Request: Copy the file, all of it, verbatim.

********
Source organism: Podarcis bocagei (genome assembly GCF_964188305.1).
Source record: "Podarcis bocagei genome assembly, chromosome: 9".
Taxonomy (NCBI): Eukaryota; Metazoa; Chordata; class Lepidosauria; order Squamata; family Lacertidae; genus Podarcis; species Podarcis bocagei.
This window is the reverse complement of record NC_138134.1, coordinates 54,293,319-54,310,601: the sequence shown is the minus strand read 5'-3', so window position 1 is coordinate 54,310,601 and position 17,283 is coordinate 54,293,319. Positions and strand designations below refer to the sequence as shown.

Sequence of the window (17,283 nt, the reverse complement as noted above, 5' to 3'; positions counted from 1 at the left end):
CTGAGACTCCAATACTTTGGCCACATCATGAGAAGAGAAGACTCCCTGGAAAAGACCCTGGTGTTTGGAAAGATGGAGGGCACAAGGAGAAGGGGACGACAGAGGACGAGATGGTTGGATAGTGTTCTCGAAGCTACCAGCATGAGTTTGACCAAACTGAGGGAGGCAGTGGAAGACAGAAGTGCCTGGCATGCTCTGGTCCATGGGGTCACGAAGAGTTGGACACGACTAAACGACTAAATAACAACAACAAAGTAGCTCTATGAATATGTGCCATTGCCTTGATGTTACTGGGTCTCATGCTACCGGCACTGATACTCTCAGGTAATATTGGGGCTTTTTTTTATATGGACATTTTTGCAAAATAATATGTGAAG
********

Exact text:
Source organism: Podarcis bocagei (genome assembly GCF_964188305.1).
Source record: "Podarcis bocagei genome assembly, chromosome: 9".
Taxonomy (NCBI): Eukaryota; Metazoa; Chordata; class Lepidosauria; order Squamata; family Lacertidae; genus Podarcis; species Podarcis bocagei.
This window is the reverse complement of record NC_138134.1, coordinates 54,293,319-54,310,601: the sequence shown is the minus strand read 5'-3', so window position 1 is coordinate 54,310,601 and position 17,283 is coordinate 54,293,319. Positions and strand designations below refer to the sequence as shown.

Sequence of the window (17,283 nt, the reverse complement as noted above, 5' to 3'; positions counted from 1 at the left end):
CTGAGACTCCAATACTTTGGCCACATCATGAGAAGAGAAGACTCCCTGGAAAAGACCCTGGTGTTTGGAAAGATGGAGGGCACAAGGAGAAGGGGACGACAGAGGACGAGATGGTTGGATAGTGTTCTCGAAGCTACCAGCATGAGTTTGACCAAACTGAGGGAGGCAGTGGAAGACAGAAGTGCCTGGCATGCTCTGGTCCATGGGGTCACGAAGAGTTGGACACGACTAAACGACTAAATAACAACAACAAAGTAGCTCTATGAATATGTGCCATTGCCTTGATGTTACTGGGTCTCATGCTACCGGCACTGATACTCTCAGGTAATATTGGGGCTTTTTTTTATATGGACATTTTTGCAAAATAATATGTGAAG